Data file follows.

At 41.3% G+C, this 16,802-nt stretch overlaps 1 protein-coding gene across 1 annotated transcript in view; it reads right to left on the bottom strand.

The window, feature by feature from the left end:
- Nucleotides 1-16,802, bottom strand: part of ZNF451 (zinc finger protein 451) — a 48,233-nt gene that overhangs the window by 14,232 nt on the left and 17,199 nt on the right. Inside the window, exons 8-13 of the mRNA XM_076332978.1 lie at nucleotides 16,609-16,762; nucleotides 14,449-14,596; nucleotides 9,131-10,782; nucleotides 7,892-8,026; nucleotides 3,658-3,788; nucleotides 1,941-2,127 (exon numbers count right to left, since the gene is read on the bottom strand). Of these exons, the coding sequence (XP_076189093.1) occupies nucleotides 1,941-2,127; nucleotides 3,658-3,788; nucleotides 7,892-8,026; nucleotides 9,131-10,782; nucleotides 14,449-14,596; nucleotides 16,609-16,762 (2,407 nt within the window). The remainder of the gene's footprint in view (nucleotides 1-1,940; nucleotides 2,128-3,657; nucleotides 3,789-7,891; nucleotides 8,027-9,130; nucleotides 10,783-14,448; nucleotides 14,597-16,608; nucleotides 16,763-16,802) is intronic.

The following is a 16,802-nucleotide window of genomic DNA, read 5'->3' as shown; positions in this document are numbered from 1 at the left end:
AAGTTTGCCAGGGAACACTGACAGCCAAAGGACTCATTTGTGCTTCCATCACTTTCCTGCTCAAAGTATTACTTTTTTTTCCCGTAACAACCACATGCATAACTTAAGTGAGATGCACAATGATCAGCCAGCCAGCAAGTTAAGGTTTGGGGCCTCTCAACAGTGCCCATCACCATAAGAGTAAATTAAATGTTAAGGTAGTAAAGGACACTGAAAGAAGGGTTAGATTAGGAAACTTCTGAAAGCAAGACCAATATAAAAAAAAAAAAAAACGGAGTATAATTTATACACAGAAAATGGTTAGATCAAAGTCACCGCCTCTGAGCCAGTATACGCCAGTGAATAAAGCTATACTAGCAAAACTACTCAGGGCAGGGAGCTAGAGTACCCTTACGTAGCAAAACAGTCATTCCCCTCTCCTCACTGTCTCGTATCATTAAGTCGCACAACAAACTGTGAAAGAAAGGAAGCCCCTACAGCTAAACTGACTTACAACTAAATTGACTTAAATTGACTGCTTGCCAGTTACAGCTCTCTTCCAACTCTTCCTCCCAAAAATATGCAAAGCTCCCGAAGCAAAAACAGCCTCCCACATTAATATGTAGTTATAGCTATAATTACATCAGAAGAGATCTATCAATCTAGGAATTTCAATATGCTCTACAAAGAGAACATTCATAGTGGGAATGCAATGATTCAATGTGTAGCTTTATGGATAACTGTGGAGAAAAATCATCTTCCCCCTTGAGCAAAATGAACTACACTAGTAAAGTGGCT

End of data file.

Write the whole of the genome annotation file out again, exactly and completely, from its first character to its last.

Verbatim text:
At 41.3% G+C, this 16,802-nt stretch overlaps 1 protein-coding gene across 1 annotated transcript in view; it reads right to left on the bottom strand.

The window, feature by feature from the left end:
- Nucleotides 1-16,802, bottom strand: part of ZNF451 (zinc finger protein 451) — a 48,233-nt gene that overhangs the window by 14,232 nt on the left and 17,199 nt on the right. Inside the window, exons 8-13 of the mRNA XM_076332978.1 lie at nucleotides 16,609-16,762; nucleotides 14,449-14,596; nucleotides 9,131-10,782; nucleotides 7,892-8,026; nucleotides 3,658-3,788; nucleotides 1,941-2,127 (exon numbers count right to left, since the gene is read on the bottom strand). Of these exons, the coding sequence (XP_076189093.1) occupies nucleotides 1,941-2,127; nucleotides 3,658-3,788; nucleotides 7,892-8,026; nucleotides 9,131-10,782; nucleotides 14,449-14,596; nucleotides 16,609-16,762 (2,407 nt within the window). The remainder of the gene's footprint in view (nucleotides 1-1,940; nucleotides 2,128-3,657; nucleotides 3,789-7,891; nucleotides 8,027-9,130; nucleotides 10,783-14,448; nucleotides 14,597-16,608; nucleotides 16,763-16,802) is intronic.

The following is a 16,802-nucleotide window of genomic DNA, read 5'->3' as shown; positions in this document are numbered from 1 at the left end:
AAGTTTGCCAGGGAACACTGACAGCCAAAGGACTCATTTGTGCTTCCATCACTTTCCTGCTCAAAGTATTACTTTTTTTTCCCGTAACAACCACATGCATAACTTAAGTGAGATGCACAATGATCAGCCAGCCAGCAAGTTAAGGTTTGGGGCCTCTCAACAGTGCCCATCACCATAAGAGTAAATTAAATGTTAAGGTAGTAAAGGACACTGAAAGAAGGGTTAGATTAGGAAACTTCTGAAAGCAAGACCAATATAAAAAAAAAAAAAAACGGAGTATAATTTATACACAGAAAATGGTTAGATCAAAGTCACCGCCTCTGAGCCAGTATACGCCAGTGAATAAAGCTATACTAGCAAAACTACTCAGGGCAGGGAGCTAGAGTACCCTTACGTAGCAAAACAGTCATTCCCCTCTCCTCACTGTCTCGTATCATTAAGTCGCACAACAAACTGTGAAAGAAAGGAAGCCCCTACAGCTAAACTGACTTACAACTAAATTGACTTAAATTGACTGCTTGCCAGTTACAGCTCTCTTCCAACTCTTCCTCCCAAAAATATGCAAAGCTCCCGAAGCAAAAACAGCCTCCCACATTAATATGTAGTTATAGCTATAATTACATCAGAAGAGATCTATCAATCTAGGAATTTCAATATGCTCTACAAAGAGAACATTCATAGTGGGAATGCAATGATTCAATGTGTAGCTTTATGGATAACTGTGGAGAAAAATCATCTTCCCCCTTGAGCAAAATGAACTACACTAGTAAAGTGGCT